WASHINGTON - President Trump boasted about highly classified intelligence in a meeting with the Russian foreign minister and ambassador last week, providing details that could expose the source of the information and the manner in which it was collected, a current and a former American government official said Monday.
The intelligence disclosed by Mr. Trump in a meeting with Sergey V. Lavrov, the Russian foreign minister, and Sergey I. Kislyak, the Russian ambassador to the United States, was about an Islamic State plot, according to the officials. A foreign ally that closely guards its own secrets provided the information, which was considered so sensitive that American officials did not share it widely within the United States government or pass it on to other allies.
Mr. Trump's disclosure does not appear to have been illegal - the president has the power to declassify almost anything. But sharing the information without the express permission of the ally who provided it represented a major breach of espionage etiquette, and could jeopardize a crucial intelligence-sharing relationship.
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The ally has repeatedly warned American officials that it would cut off access to such sensitive information if it were shared too widely, said the former official. In this case, the fear is that Russia will be able to determine exactly how the information was collected and could disrupt the ally's espionage efforts.
The Washington Post first reported the disclosure.
Beyond angering a partner and calling into question the ability of the United States to keep secrets, the episode also opens Mr. Trump to criticism of a double standard. The president made Hillary Clinton's mishandling of classified information through her private email server central to his campaign, leading chants of "lock her up" at rallies. But there was never any indication that Mrs. Clinton exposed sensitive information from an ally or gave it to an adversary.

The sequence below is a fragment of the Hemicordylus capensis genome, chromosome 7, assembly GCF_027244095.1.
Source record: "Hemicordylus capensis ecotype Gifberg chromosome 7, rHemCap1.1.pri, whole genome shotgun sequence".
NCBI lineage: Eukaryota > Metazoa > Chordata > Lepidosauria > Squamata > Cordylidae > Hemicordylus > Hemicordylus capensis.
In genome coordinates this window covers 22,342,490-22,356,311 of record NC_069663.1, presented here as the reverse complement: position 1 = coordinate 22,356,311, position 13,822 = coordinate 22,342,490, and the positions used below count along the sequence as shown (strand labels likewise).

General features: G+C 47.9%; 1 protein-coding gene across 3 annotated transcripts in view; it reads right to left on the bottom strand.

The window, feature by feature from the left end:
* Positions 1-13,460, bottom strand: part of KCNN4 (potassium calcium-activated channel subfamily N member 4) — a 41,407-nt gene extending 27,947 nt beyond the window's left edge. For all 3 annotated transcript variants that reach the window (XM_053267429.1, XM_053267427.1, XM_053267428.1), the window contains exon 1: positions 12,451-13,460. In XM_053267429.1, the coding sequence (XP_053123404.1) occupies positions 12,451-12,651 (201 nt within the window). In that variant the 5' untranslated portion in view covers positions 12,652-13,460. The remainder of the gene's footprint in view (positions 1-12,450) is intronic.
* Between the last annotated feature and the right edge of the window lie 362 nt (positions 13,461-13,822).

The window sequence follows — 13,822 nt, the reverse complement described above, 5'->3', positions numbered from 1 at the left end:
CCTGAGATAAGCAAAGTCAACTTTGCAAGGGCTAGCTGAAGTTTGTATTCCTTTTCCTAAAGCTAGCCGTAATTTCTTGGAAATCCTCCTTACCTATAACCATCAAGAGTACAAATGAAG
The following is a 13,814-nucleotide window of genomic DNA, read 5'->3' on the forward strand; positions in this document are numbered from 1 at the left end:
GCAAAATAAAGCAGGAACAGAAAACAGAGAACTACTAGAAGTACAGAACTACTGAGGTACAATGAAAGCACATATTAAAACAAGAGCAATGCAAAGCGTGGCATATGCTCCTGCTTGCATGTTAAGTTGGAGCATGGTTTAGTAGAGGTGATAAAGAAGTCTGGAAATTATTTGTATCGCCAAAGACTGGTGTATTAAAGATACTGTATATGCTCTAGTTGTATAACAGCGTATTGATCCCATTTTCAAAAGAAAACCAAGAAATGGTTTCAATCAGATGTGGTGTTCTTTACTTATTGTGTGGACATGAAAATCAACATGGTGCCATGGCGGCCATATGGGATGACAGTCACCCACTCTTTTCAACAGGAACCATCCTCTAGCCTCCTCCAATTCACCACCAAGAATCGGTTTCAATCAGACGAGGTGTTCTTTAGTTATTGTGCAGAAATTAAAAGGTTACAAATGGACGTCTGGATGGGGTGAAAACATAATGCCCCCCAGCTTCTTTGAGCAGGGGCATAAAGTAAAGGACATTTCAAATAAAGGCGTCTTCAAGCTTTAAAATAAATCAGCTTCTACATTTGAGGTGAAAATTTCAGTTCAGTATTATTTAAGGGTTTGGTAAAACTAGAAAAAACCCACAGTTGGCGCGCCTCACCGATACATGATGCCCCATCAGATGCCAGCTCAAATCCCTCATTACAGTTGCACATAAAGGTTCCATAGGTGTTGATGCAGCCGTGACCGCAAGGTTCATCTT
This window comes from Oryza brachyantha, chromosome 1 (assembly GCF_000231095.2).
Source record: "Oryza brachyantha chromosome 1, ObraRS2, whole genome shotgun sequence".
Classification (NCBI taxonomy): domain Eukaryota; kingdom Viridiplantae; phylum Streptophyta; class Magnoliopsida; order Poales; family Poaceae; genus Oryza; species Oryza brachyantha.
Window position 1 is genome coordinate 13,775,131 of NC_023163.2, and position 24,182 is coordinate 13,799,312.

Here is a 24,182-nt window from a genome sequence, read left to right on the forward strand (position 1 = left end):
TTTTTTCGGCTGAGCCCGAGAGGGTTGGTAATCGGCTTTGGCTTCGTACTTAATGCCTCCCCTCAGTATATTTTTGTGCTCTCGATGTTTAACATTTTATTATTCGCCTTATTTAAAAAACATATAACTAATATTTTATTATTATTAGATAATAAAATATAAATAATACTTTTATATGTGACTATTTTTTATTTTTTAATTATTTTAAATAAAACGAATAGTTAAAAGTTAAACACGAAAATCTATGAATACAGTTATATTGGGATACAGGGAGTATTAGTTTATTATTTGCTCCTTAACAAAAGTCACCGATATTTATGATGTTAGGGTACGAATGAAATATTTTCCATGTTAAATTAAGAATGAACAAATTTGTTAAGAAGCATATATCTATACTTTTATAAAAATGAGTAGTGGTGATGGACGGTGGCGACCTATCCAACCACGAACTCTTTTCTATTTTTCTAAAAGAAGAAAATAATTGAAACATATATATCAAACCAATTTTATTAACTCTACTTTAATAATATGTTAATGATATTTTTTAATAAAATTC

The Trump administration pushed back on the revelation, with high-ranking officials denying that the president discussed such highly sensitive information with the Russian officials.
"The president and the foreign minister reviewed common threats from terrorist organizations to include threats to aviation," said H. R. McMaster, the national security adviser, who attended the meeting. "At no time were any intelligence sources or methods discussed, and no military operations were disclosed that were not already known publicly."
Secretary of State Rex W. Tillerson echoed General McMaster, saying a range of subjects came up, including "the nature of specific threats," but not sources, methods or military operations.
But according to the officials, Mr. Trump discussed the contents of the intelligence, not the sources and methods used to collect it. The concern is that knowledge of the information about the Islamic State plot could allow the Russians to figure out the sources and methods.
"This story is false. The president only discussed the common threats that both countries faced," said Dina Powell, the deputy national security adviser, who was also at the meeting.
The episode immediately reverberated around Washington.
"To compromise a source is something that you just don't do, and that's why we keep the information that we get from intelligence sources so close as to prevent that from happening," Senator Bob Corker, Republican of Tennessee and the chairman of the Foreign Relations Committee, told reporters.
Senator Mark Warner, Democrat of Virginia and the vice chairman of the Intelligence Committee, said on Twitter, "If true, this is a slap in the face to the intel community. Risking sources & methods is inexcusable, particularly with the Russians."
The Central Intelligence Agency declined to comment.